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Schiavo Feeding Tube Removed

Doctors removed Terri Schiavo's feeding tube Friday despite an extraordinary, last-minute push by Republicans on Capitol Hill to use the subpoena powers of Congress to save the severely brain-damaged woman.

It is expected that it will take one to two weeks for Schiavo, 41, to die, provided no one intercedes and gets the tube reinserted.

The tube has twice been removed in the past, but was re-inserted within days in both cases. Similar appeals are expected to continue in the current case.

The latest removal came amid a flurry of maneuvering by Schiavo's parents, state lawmakers and Congress to keep her alive. Committees in the Republican-controlled Congress issued subpoenas for Schiavo, her husband, and her caregivers demanding that they appear at hearings in the coming weeks.

But the judge presiding over the case refused a request from House attorneys to delay the removal, which he had previously ordered to take place at 1 p.m. EST.

Michael Schaivo's attorney, George Felos, called the congressional subpoenas "nothing short of thuggery."

"It was odious, it was shocking, it was disgusting and I think all Americans should be very alarmed about that," he said at a news conference.

Felos said Michael Schiavo was not in the room when feeding tube was disconnected but that he later sat at his wife's bedside.

"I am told prayers were said, and the tube was pulled without incident," Felos said.

The development signals that an end may be near in a decade-long family feud between Schiavo's husband and her devoutly Roman Catholic parents, Bob and Mary Schindler. The parents have been trying to oust Michael Schiavo as their daughter's guardian and keep in place the tube that has kept her alive for more than 15 years.

"It looks like we are reaching the point of finality," said CBSNews.com Legal Analyst Andrew Cohen. "Terri Schiavo's parents still may file petitions here and there but there don't appear to be any legal arguments they could make that they haven't already made that would change the dynamic here."

Michael Schiavo says his wife told him she would not want to be kept alive artificially. Her parents dispute that, saying she could get better and that their daughter has laughed, cried, smiled and responded to their voices. Court-appointed physicians testified her brain damage was so severe that there was no hope she would ever have any cognitive abilities.

Several right-to-die cases across the nation have been fought in the courts in recent years, but few, if any, have been this drawn-out and bitter.

The case has garnered attention around the world and served as a rallying cry for conservative Christian groups and anti-abortion activists, who flooded members of Congress and Florida legislators with messages seeking to keep Schiavo alive.

Outside Schiavo's hospice, about 30 people keeping vigil dropped to their knees in prayer when word spread of the judge's ruling calling for removal of the tube.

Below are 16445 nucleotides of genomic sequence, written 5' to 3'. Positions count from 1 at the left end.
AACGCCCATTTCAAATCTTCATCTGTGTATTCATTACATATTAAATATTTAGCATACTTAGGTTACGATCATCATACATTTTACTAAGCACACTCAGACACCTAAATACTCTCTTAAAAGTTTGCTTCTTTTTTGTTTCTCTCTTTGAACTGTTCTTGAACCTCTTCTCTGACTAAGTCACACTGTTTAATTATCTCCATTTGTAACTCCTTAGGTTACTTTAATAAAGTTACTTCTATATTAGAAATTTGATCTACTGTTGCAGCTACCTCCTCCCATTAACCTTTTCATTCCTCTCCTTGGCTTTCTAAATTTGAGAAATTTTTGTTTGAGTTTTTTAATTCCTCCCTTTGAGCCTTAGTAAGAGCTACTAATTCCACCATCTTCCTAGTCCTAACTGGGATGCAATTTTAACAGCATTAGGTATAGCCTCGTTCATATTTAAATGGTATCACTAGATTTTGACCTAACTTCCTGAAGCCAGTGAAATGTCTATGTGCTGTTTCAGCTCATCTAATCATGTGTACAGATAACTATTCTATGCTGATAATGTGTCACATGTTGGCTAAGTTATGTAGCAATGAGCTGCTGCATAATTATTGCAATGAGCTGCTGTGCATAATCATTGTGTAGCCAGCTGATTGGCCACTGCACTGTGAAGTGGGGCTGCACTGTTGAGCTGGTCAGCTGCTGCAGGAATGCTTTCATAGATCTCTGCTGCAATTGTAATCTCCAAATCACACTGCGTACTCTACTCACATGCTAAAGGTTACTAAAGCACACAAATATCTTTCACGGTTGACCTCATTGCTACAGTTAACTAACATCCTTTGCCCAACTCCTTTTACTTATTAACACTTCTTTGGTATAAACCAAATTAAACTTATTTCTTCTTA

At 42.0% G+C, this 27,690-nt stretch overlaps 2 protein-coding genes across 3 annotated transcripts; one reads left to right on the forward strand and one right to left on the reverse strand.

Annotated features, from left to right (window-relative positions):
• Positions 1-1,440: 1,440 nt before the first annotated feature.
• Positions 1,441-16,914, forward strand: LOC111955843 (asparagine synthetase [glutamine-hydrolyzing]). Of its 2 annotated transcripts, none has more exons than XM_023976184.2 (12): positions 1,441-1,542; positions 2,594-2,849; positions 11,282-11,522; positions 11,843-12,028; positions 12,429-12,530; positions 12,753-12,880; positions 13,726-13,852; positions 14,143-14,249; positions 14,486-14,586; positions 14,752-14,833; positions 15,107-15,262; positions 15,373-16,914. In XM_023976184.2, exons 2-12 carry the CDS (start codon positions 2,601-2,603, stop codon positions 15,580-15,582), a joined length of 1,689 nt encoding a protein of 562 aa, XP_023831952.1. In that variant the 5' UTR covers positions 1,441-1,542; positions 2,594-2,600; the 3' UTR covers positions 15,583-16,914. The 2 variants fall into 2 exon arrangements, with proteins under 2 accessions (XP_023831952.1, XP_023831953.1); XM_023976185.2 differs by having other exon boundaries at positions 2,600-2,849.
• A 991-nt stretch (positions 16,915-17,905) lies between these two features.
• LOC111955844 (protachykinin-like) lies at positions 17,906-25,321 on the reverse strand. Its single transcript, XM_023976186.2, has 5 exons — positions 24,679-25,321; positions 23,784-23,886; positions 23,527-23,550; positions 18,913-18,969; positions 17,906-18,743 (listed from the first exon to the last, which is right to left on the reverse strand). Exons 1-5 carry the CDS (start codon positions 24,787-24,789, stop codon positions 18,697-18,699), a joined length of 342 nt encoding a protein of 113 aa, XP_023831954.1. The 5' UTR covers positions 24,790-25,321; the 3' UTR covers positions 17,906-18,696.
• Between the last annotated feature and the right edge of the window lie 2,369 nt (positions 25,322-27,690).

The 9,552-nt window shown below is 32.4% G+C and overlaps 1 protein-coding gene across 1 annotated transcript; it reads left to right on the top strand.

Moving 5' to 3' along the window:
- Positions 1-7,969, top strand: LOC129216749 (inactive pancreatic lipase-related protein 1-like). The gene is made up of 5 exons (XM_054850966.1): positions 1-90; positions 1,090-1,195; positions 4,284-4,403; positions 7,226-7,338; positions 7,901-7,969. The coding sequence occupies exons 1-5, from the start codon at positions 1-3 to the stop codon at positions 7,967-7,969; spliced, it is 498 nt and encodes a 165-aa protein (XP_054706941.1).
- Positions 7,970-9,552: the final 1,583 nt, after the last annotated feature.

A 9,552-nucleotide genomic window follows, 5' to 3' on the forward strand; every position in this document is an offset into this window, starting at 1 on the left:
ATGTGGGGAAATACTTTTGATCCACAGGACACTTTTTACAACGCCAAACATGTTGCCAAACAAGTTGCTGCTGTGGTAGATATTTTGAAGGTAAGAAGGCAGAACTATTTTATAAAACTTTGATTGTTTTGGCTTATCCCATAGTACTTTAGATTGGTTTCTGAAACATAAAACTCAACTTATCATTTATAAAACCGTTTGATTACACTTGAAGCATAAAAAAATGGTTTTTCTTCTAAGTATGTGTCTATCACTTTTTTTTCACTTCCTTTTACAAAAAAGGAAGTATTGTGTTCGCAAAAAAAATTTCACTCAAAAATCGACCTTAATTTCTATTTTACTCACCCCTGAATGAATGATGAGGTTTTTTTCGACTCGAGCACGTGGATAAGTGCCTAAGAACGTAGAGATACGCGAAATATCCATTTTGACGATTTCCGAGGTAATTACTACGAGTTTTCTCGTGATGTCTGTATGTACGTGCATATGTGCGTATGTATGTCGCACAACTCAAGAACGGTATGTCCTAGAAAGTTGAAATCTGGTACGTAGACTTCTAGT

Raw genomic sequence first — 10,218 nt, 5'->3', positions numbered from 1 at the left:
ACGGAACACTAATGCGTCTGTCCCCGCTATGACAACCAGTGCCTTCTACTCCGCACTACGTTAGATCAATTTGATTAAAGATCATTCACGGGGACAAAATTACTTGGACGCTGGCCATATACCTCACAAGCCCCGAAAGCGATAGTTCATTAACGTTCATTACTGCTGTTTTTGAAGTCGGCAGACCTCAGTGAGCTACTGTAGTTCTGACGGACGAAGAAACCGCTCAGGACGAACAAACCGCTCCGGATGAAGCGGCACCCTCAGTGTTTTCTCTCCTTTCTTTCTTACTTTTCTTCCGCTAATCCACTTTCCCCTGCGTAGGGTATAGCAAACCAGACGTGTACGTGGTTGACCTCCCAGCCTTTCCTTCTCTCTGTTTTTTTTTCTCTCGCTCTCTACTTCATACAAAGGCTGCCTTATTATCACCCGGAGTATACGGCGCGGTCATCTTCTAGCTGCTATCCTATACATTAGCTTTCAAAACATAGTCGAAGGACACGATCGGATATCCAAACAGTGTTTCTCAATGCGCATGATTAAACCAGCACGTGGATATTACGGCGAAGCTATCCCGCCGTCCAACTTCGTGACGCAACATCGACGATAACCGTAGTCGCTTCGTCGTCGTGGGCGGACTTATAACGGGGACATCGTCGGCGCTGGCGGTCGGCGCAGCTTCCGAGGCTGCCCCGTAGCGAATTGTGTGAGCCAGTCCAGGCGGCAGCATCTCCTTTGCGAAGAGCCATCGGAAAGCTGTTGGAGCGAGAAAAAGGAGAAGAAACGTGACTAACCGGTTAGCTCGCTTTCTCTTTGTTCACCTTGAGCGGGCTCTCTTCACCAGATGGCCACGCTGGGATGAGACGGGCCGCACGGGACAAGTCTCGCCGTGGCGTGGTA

"What can wash away our sins? Nothing but the blood of Jesus," they sang. Messages on protest signs included "Impeach Greer.com," a reference to the judge, and "Execution — It's Not Just for the Guilty Anymore."

House Majority Leader Tom DeLay, R-Texas, told reporters in Washington earlier Friday that removal of the tube amounted to "barbarism."

But Rep. Henry Waxman of California, senior Democrat on the Government Reform Committee, called the subpoenas a "flagrant abuse of power" and amounted to Congress dictating the medical care Terri Schiavo should receive.

"Congress is turning the Schiavo family's personal tragedy into a national political farce," Waxman said.

Schiavo suffered severe brain damage in 1990 when a chemical imbalance apparently brought on by an eating disorder caused her heart to stop beating for a few minutes. She can breathe on her own, but has relied on the feeding and hydration tube to keep her alive.

Both sides accused each other of being motivated by greed over a $1 million medical malpractice award from doctors who failed to diagnose the chemical imbalance.

The Schindlers also said that Michael Schiavo wants their daughter dead so he can marry his longtime girlfriend, with whom he has young children. They have begged him to divorce their daughter, and let them care for her.

The tangled case has encompassed at least 19 judges in at least six different courts.

In 2001, Schiavo went without food and water for two days before a judge ordered the tube reinserted when a new witness surfaced.

When the tube was removed in October 2003, her parents and two siblings frantically sought intervention from Gov Jeb. Bush to stop her slow starvation. The governor pushed through "Terri's Law," and six days later the tube was reinserted.

That set off a new round of legal battles which culminated in September 2004 with the Florida Supreme Court ruling that Bush had overstepped his authority and declared the law unconstitutional.

The U.S. Supreme Court has been unwilling to hear arguments in the case.

On Feb. 25, Circuit Judge George Greer gave Michael Schiavo permission to order the removal of the feeding tube Friday, when he also turned back the last-ditch congressional effort.

"I have had no cogent reason why the (congressional) committee should intervene," Greer told attorneys in a conference call, adding that last-minute action by Congress does not invalidate years of court rulings.

The family and lawmakers continued with their fight in recent weeks.

In Tallahassee, the Florida House on Thursday passed a bill to block the withholding of food and water from patients in a persistent vegetative state who did not leave specific instructions on their care. Hours later, however, the Senate defeated a different measure 21-16.

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